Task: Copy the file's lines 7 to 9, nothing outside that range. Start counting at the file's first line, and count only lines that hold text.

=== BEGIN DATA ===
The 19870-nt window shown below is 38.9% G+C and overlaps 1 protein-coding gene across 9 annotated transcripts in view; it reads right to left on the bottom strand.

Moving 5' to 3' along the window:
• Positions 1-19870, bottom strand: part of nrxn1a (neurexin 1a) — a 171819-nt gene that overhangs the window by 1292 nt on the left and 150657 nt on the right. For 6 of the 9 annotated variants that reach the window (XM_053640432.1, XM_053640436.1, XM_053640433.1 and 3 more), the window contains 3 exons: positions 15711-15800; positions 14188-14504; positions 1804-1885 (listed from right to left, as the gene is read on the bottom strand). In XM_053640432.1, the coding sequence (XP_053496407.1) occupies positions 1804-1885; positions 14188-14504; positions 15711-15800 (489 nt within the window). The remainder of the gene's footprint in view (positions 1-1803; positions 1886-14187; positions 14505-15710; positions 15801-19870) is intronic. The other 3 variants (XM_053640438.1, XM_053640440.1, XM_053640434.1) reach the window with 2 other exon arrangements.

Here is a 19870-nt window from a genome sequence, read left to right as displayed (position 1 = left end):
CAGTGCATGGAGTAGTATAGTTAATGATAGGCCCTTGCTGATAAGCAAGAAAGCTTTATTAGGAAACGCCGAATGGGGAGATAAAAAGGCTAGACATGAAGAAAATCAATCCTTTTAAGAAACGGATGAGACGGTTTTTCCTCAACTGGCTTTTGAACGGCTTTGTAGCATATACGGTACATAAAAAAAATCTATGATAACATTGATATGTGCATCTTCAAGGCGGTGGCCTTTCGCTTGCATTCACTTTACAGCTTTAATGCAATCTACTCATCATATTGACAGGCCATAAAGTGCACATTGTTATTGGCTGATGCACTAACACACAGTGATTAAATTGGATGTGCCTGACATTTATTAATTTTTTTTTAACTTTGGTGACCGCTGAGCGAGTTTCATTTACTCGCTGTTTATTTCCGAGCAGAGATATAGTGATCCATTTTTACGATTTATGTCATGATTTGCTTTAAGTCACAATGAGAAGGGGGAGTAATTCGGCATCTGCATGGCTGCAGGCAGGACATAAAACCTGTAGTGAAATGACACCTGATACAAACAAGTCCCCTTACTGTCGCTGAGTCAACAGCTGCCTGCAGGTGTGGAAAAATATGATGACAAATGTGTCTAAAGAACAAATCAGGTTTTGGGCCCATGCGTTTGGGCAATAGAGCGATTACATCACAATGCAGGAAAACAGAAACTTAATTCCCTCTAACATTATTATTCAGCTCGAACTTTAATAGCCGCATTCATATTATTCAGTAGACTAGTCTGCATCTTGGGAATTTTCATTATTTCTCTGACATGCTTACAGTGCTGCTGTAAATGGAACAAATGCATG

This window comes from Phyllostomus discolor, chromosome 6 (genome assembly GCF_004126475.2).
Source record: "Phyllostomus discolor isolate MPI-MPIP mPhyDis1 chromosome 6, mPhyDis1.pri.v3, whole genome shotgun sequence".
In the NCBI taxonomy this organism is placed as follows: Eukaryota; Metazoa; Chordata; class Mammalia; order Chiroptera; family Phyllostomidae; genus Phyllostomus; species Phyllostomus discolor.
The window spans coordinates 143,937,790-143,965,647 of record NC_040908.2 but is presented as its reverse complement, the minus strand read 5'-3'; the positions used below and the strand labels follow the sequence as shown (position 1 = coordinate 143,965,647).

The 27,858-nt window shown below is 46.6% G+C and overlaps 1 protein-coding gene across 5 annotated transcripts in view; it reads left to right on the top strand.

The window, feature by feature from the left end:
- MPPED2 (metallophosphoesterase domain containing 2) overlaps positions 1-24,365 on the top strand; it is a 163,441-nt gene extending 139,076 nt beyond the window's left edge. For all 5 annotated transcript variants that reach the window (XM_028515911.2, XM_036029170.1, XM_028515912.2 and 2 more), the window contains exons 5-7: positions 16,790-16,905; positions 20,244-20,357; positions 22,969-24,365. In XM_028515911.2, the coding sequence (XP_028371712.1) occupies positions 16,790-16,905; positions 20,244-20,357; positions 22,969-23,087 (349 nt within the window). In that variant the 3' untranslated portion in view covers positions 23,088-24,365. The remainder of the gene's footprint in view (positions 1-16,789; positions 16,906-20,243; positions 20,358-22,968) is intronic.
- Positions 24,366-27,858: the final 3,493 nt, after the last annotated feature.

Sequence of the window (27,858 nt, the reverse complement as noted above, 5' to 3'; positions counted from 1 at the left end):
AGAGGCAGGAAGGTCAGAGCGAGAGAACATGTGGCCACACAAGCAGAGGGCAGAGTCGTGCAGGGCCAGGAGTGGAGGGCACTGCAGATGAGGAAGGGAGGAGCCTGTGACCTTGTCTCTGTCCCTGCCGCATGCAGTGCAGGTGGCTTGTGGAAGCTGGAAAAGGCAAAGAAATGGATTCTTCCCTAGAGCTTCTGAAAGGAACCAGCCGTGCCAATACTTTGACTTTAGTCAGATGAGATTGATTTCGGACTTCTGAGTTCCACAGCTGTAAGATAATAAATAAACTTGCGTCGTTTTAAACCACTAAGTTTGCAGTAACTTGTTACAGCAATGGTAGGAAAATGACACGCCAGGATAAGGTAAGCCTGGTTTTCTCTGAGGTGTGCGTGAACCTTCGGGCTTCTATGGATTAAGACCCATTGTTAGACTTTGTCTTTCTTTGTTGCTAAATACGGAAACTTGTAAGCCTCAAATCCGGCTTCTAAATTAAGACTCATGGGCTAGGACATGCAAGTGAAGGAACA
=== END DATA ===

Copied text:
Source record: "Phyllostomus discolor isolate MPI-MPIP mPhyDis1 chromosome 6, mPhyDis1.pri.v3, whole genome shotgun sequence".
In the NCBI taxonomy this organism is placed as follows: Eukaryota; Metazoa; Chordata; class Mammalia; order Chiroptera; family Phyllostomidae; genus Phyllostomus; species Phyllostomus discolor.
The window spans coordinates 143,937,790-143,965,647 of record NC_040908.2 but is presented as its reverse complement, the minus strand read 5'-3'; the positions used below and the strand labels follow the sequence as shown (position 1 = coordinate 143,965,647).